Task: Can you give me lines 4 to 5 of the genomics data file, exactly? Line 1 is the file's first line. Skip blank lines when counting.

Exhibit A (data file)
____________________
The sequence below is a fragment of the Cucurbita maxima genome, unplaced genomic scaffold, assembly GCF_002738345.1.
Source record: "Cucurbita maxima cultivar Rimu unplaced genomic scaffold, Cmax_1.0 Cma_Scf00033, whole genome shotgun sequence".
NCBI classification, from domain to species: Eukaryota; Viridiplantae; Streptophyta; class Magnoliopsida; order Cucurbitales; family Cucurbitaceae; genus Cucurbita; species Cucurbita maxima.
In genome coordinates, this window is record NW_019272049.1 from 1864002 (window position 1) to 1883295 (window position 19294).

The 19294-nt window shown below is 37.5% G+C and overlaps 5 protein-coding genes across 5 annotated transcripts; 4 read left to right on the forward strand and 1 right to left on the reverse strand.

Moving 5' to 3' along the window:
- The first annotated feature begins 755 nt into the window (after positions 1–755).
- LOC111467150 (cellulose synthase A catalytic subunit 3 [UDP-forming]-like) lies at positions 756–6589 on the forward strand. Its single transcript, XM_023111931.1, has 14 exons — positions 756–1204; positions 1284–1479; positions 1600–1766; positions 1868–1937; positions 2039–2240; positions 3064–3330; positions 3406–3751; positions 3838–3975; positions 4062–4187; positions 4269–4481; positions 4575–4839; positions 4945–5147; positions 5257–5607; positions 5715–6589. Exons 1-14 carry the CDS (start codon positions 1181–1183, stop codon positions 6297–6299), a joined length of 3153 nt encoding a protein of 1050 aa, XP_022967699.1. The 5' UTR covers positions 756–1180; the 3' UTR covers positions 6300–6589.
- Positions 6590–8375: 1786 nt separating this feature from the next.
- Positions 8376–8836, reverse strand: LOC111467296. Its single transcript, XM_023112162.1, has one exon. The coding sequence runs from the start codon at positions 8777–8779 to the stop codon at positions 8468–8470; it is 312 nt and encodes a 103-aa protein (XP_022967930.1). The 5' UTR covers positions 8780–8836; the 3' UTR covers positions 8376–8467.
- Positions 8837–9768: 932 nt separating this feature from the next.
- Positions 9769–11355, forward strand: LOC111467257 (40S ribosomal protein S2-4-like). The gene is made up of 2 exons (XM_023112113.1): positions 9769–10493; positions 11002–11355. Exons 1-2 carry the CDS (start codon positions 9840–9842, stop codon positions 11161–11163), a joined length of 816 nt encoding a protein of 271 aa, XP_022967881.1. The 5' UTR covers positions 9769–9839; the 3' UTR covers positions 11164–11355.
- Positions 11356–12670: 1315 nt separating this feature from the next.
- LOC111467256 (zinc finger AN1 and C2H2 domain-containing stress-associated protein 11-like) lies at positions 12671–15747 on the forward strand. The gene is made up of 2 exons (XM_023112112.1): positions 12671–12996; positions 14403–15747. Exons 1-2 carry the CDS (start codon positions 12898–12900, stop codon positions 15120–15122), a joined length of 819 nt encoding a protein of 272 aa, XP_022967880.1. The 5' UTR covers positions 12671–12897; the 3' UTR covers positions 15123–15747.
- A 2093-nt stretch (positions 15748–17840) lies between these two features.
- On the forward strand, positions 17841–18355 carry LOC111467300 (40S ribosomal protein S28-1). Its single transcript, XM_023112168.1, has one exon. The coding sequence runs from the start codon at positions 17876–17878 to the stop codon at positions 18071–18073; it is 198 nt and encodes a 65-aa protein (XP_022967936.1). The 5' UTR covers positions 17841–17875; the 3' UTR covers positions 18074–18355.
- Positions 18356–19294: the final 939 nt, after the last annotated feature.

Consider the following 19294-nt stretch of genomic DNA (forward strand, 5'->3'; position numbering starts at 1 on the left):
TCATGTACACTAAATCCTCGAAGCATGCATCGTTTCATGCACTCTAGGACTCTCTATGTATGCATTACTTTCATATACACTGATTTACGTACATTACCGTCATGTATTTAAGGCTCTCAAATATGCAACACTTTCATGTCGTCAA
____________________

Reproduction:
In genome coordinates, this window is record NW_019272049.1 from 1864002 (window position 1) to 1883295 (window position 19294).

The 19294-nt window shown below is 37.5% G+C and overlaps 5 protein-coding genes across 5 annotated transcripts; 4 read left to right on the forward strand and 1 right to left on the reverse strand.